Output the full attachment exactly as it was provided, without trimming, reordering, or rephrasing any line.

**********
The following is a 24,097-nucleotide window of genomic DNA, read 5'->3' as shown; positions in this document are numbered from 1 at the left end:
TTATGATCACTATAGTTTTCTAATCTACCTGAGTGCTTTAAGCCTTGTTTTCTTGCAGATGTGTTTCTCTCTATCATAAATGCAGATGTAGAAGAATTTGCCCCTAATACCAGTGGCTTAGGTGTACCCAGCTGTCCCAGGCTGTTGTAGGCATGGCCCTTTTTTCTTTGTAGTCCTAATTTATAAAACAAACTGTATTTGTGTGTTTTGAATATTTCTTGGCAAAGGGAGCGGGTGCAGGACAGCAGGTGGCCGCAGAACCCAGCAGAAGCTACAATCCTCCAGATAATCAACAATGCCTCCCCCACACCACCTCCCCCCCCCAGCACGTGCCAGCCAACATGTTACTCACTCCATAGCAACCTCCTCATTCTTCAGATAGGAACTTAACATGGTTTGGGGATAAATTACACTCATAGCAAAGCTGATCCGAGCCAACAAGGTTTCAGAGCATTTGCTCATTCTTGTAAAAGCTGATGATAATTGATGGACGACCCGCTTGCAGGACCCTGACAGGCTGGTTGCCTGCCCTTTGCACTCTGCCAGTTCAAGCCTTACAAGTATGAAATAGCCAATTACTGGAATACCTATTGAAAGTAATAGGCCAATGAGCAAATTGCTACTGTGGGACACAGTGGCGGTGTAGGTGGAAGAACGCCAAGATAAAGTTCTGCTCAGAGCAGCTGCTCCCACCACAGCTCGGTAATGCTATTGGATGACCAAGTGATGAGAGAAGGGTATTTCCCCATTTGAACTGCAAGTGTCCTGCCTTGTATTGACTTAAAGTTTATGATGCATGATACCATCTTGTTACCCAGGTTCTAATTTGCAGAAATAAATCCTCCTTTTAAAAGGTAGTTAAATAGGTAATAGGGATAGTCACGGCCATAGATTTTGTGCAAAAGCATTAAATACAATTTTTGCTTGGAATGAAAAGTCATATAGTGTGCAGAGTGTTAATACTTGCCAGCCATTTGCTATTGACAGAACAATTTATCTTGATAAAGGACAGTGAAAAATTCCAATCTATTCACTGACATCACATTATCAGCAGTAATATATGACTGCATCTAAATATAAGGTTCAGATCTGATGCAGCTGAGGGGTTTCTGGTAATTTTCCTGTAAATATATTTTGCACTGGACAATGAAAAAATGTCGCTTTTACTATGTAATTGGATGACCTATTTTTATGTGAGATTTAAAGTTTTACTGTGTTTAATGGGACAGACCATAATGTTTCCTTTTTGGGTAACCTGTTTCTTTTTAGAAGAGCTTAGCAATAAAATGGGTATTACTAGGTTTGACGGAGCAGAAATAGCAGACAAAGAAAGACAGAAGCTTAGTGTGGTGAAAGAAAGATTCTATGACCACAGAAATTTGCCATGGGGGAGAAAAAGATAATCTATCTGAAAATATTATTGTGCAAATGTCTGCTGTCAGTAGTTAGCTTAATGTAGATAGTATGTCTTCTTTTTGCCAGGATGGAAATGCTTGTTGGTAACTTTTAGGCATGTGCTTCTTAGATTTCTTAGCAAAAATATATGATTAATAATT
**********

The following is a 24,097-nucleotide window of genomic DNA, read 5'->3' as shown; positions in this document are numbered from 1 at the left end:
TTATGATCACTATAGTTTTCTAATCTACCTGAGTGCTTTAAGCCTTGTTTTCTTGCAGATGTGTTTCTCTCTATCATAAATGCAGATGTAGAAGAATTTGCCCCTAATACCAGTGGCTTAGGTGTACCCAGCTGTCCCAGGCTGTTGTAGGCATGGCCCTTTTTTCTTTGTAGTCCTAATTTATAAAACAAACTGTATTTGTGTGTTTTGAATATTTCTTGGCAAAGGGAGCGGGTGCAGGACAGCAGGTGGCCGCAGAACCCAGCAGAAGCTACAATCCTCCAGATAATCAACAATGCCTCCCCCACACCACCTCCCCCCCCCAGCACGTGCCAGCCAACATGTTACTCACTCCATAGCAACCTCCTCATTCTTCAGATAGGAACTTAACATGGTTTGGGGATAAATTACACTCATAGCAAAGCTGATCCGAGCCAACAAGGTTTCAGAGCATTTGCTCATTCTTGTAAAAGCTGATGATAATTGATGGACGACCCGCTTGCAGGACCCTGACAGGCTGGTTGCCTGCCCTTTGCACTCTGCCAGTTCAAGCCTTACAAGTATGAAATAGCCAATTACTGGAATACCTATTGAAAGTAATAGGCCAATGAGCAAATTGCTACTGTGGGACACAGTGGCGGTGTAGGTGGAAGAACGCCAAGATAAAGTTCTGCTCAGAGCAGCTGCTCCCACCACAGCTCGGTAATGCTATTGGATGACCAAGTGATGAGAGAAGGGTATTTCCCCATTTGAACTGCAAGTGTCCTGCCTTGTATTGACTTAAAGTTTATGATGCATGATACCATCTTGTTACCCAGGTTCTAATTTGCAGAAATAAATCCTCCTTTTAAAAGGTAGTTAAATAGGTAATAGGGATAGTCACGGCCATAGATTTTGTGCAAAAGCATTAAATACAATTTTTGCTTGGAATGAAAAGTCATATAGTGTGCAGAGTGTTAATACTTGCCAGCCATTTGCTATTGACAGAACAATTTATCTTGATAAAGGACAGTGAAAAATTCCAATCTATTCACTGACATCACATTATCAGCAGTAATATATGACTGCATCTAAATATAAGGTTCAGATCTGATGCAGCTGAGGGGTTTCTGGTAATTTTCCTGTAAATATATTTTGCACTGGACAATGAAAAAATGTCGCTTTTACTATGTAATTGGATGACCTATTTTTATGTGAGATTTAAAGTTTTACTGTGTTTAATGGGACAGACCATAATGTTTCCTTTTTGGGTAACCTGTTTCTTTTTAGAAGAGCTTAGCAATAAAATGGGTATTACTAGGTTTGACGGAGCAGAAATAGCAGACAAAGAAAGACAGAAGCTTAGTGTGGTGAAAGAAAGATTCTATGACCACAGAAATTTGCCATGGGGGAGAAAAAGATAATCTATCTGAAAATATTATTGTGCAAATGTCTGCTGTCAGTAGTTAGCTTAATGTAGATAGTATGTCTTCTTTTTGCCAGGATGGAAATGCTTGTTGGTAACTTTTAGGCATGTGCTTCTTAGATTTCTTAGCAAAAATATATGATTAATAATT